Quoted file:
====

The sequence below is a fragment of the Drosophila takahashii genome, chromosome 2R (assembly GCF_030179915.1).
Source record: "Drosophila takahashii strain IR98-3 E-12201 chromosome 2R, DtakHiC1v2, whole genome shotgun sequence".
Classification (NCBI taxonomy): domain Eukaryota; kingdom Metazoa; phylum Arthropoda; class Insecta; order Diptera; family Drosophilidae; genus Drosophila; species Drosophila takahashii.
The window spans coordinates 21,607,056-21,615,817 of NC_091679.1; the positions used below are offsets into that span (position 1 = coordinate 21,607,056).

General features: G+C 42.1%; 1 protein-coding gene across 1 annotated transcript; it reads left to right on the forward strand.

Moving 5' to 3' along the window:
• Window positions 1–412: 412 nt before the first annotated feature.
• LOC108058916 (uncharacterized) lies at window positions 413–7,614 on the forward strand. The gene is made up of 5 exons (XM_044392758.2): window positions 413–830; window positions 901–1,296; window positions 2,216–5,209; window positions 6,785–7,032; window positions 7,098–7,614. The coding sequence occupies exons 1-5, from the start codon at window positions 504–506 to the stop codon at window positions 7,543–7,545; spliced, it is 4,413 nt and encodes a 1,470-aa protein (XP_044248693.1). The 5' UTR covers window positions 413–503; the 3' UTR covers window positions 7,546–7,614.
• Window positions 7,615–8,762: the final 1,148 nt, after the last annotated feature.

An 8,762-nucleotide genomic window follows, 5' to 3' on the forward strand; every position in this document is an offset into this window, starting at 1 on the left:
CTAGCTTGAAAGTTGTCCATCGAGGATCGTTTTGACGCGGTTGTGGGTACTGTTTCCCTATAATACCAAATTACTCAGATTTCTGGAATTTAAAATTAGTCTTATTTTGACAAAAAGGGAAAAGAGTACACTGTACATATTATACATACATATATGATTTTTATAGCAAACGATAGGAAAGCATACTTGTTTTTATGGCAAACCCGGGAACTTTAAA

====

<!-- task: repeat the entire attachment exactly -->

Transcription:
The sequence below is a fragment of the Drosophila takahashii genome, chromosome 2R (assembly GCF_030179915.1).
Source record: "Drosophila takahashii strain IR98-3 E-12201 chromosome 2R, DtakHiC1v2, whole genome shotgun sequence".
Classification (NCBI taxonomy): domain Eukaryota; kingdom Metazoa; phylum Arthropoda; class Insecta; order Diptera; family Drosophilidae; genus Drosophila; species Drosophila takahashii.
The window spans coordinates 21,607,056-21,615,817 of NC_091679.1; the positions used below are offsets into that span (position 1 = coordinate 21,607,056).

General features: G+C 42.1%; 1 protein-coding gene across 1 annotated transcript; it reads left to right on the forward strand.

Moving 5' to 3' along the window:
• Window positions 1–412: 412 nt before the first annotated feature.
• LOC108058916 (uncharacterized) lies at window positions 413–7,614 on the forward strand. The gene is made up of 5 exons (XM_044392758.2): window positions 413–830; window positions 901–1,296; window positions 2,216–5,209; window positions 6,785–7,032; window positions 7,098–7,614. The coding sequence occupies exons 1-5, from the start codon at window positions 504–506 to the stop codon at window positions 7,543–7,545; spliced, it is 4,413 nt and encodes a 1,470-aa protein (XP_044248693.1). The 5' UTR covers window positions 413–503; the 3' UTR covers window positions 7,546–7,614.
• Window positions 7,615–8,762: the final 1,148 nt, after the last annotated feature.

An 8,762-nucleotide genomic window follows, 5' to 3' on the forward strand; every position in this document is an offset into this window, starting at 1 on the left:
CTAGCTTGAAAGTTGTCCATCGAGGATCGTTTTGACGCGGTTGTGGGTACTGTTTCCCTATAATACCAAATTACTCAGATTTCTGGAATTTAAAATTAGTCTTATTTTGACAAAAAGGGAAAAGAGTACACTGTACATATTATACATACATATATGATTTTTATAGCAAACGATAGGAAAGCATACTTGTTTTTATGGCAAACCCGGGAACTTTAAA